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One positive COVID case identified during Friday, Dec. 4 Crooked River Ranch clinic

PAT KRUIS/MADRAS PIONEER
 - More than 100 people lined up to get free COVID tests and flu shots at the Crooked River Ranch fire station last Friday. Jefferson County Public Health Director Michael Baker fills out a form for one patron.

More than 100 people lined up at the Crooked River Ranch fire station Friday for free COVID tests and free flu shots.

The high turnout pleases Jefferson County Public Health Director Michael Baker. "When we talk about the spread of COVID, we here in Jefferson County see an exponential spread with individuals and families. So, every test we do now has the potential to limit four or five family infections down the road."

More tests also provide critical demographic information. "There have been several different age groups and several different ethnicities that have been here. We look at that data and see who's being impacted more, specifically in the Crooked River Ranch community, and Jefferson County as a whole."

An operation like this calls for an "all hands on deck" response from the health department, who this day worked side-by-side with volunteers from the CRR fire department. Karla Hood handles finance and grants for the public health department, but the pandemic has drawn her in to extra duty. Today she counted tests instead of money. "It feels good to be part of the team doing what needs to be done."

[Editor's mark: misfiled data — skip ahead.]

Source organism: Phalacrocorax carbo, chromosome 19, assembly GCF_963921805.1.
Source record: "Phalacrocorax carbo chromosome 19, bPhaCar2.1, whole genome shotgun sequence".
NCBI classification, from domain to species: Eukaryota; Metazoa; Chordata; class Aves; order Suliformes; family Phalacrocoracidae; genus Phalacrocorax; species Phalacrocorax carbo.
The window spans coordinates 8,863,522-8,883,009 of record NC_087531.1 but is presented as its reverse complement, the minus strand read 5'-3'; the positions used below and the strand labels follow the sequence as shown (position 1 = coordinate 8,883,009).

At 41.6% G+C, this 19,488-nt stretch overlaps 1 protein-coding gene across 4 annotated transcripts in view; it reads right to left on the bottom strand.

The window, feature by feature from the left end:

The pandemic has monopolized Tara Peschel's first year as a public health nurse. "I really like getting out and being able to reach a large group of people all at once."

Peschel, Hood and their co-workers have been pulling long hours just to keep up with the screening, testing and contact tracing. As director, Baker has been working up to 70 hours a week. "Each of our COVID team has far exceeded our 40-hour work week to the point where we had to get permission from our county and the union to be able to expand our work week."

People came to the clinic for a variety of reasons:

"It's convenient and it's free."

"Curiosity. I'm out and about and I figured I better get tested."

"We've been exposed and we're being safe so we're not out spreading it."

Out of 105 COVID tests, only one proved to be positive. Baker says most people came out of caution, not because they had symptoms or had been exposed. Forty-eight people took advantage of the free flu shot.

Baker says it's more important than ever to get a flu shot this year. Not only can having the flu make a person more susceptible to the coronavirus, but staying healthy also puts less stress on the system. Baker says hospitals are set up to handle a pandemic, and to handle the flu, and to handle an event with multiple casualties, but not all three at once.

Along with the testing and the flu shot, the health department brought its third, and arguably most important, tool: information. "Until the vaccine comes out, this is all about personal choice, personal behavior, personal information," says Baker. "That's where public health has to take the lead."


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